Microsoft Office Tutorials and References
In Depth Information
Chapter 5
Getting Your Outline in Line
In This Chapter
Understanding the summary task/subtask structure
Creating a project summary task
Promoting and demoting tasks
Displaying and hiding outline levels
Working with WBS codes
Certain things bring order to the universe: Clocks, stop signs, and
outlines, to name just a few. Whereas clocks bring order to time and stop
signs bring order to rush hour, outlines bring order to information by
imposing a hierarchy. An outline breaks down one idea or topic or category of
information into smaller units with some logical sequence.
Project uses an outline structure to organize tasks in your project, as well as
tools and functionality to help you build, reorganize, and view the outline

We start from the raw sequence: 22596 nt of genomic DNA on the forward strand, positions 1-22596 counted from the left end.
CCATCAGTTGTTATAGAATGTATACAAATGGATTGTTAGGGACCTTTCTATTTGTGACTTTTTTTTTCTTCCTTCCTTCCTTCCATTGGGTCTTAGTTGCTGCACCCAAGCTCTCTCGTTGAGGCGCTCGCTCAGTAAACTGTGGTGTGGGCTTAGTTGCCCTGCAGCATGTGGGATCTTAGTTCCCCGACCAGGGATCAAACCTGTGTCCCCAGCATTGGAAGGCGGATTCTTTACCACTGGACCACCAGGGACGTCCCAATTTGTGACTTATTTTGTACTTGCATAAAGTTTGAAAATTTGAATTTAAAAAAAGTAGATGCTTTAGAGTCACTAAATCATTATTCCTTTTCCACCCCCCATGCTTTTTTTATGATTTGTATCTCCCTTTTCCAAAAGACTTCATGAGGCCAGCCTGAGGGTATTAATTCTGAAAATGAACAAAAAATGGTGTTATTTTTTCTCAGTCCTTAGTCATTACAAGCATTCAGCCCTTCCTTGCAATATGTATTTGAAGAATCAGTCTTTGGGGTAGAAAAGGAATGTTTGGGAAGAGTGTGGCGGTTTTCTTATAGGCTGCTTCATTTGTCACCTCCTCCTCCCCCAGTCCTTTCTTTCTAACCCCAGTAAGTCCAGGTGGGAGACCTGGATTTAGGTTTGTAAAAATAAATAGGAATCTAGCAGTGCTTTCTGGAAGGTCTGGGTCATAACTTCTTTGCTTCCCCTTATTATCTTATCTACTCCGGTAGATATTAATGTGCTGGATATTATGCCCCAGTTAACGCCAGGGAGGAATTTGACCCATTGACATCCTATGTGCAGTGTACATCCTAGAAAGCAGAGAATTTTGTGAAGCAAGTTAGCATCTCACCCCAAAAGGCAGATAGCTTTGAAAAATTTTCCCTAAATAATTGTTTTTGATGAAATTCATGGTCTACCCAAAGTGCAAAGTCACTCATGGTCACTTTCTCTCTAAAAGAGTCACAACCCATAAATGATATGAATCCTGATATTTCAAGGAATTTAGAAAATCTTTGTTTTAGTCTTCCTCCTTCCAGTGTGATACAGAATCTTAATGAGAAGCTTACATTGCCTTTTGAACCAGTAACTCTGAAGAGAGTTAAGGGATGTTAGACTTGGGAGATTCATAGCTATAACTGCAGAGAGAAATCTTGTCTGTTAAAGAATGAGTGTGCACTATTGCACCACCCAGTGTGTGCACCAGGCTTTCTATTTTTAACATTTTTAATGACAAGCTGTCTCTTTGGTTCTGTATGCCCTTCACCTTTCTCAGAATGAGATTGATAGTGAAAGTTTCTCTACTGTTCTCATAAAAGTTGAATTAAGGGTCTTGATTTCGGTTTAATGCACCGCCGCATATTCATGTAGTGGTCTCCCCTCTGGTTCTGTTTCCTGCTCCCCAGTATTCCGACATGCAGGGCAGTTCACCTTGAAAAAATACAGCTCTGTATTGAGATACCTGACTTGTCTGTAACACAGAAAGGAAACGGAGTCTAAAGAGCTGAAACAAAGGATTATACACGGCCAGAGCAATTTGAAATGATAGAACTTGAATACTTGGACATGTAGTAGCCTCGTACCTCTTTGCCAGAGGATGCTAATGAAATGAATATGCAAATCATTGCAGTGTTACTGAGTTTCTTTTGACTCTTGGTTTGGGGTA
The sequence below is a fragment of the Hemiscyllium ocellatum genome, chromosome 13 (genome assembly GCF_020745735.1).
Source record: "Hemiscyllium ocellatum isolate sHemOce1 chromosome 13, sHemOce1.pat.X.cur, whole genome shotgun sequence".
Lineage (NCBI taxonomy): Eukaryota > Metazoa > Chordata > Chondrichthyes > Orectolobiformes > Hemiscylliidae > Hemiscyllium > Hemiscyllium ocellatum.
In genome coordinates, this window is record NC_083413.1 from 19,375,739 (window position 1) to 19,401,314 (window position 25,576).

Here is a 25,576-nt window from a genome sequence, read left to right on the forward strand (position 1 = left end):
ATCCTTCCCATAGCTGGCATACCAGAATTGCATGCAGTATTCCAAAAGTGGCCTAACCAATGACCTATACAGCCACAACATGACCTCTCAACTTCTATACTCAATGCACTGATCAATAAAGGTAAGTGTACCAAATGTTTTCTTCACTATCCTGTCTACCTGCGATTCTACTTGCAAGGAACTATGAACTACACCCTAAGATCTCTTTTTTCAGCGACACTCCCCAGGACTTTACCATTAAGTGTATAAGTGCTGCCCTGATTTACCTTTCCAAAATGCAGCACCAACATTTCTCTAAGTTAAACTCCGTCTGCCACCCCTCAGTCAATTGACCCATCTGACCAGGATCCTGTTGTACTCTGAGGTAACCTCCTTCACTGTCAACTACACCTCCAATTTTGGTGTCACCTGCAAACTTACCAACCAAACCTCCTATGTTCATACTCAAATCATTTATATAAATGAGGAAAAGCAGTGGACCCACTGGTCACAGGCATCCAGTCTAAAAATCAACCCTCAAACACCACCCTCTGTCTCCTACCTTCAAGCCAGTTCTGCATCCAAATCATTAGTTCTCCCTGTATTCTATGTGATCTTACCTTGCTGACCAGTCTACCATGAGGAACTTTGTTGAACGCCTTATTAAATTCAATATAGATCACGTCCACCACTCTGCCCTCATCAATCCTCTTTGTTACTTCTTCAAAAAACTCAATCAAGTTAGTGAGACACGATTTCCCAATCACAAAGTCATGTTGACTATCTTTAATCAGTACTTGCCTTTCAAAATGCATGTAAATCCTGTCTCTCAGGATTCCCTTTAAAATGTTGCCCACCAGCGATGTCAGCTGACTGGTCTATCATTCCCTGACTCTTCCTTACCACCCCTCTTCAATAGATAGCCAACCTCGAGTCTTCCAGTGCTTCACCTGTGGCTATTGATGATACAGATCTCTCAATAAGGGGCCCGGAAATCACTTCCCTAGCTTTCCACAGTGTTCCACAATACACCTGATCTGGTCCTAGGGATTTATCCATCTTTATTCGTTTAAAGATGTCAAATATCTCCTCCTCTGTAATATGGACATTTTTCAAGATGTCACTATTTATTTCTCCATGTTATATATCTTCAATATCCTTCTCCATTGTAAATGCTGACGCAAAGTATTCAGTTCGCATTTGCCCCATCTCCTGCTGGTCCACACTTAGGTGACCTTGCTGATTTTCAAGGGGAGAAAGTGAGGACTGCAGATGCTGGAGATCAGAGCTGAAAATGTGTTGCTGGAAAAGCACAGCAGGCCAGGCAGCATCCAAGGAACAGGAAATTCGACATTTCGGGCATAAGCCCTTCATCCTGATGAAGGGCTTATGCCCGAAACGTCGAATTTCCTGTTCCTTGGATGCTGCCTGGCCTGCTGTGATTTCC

structure. Learning how to create an outline is something you did back in
Mrs. Plotkin’s fourth-grade English class, and now, showing you how to use
an outline to organize the many tasks in your project is my job. Welcome to
Outlining 101.
Summary Tasks and Subtasks
When you take a look at a project outline, such as the one shown in Figure
5-1, you see that it organizes tasks into levels; each level represents a phase
of your project. A task that has other tasks indented below it in this outline
structure is a parent task, or summary task. The tasks indented below it are
child tasks, or subtasks. Summary tasks are indicated in bold in your Project
outline. You can tell when a summary task has a family of subtasks clinging to
its skirts: When a subtask is hidden, a little plus-sign symbol is displayed next
to its summary task. When you click the plus sign, the task expands to show
its whole clan of subtasks.
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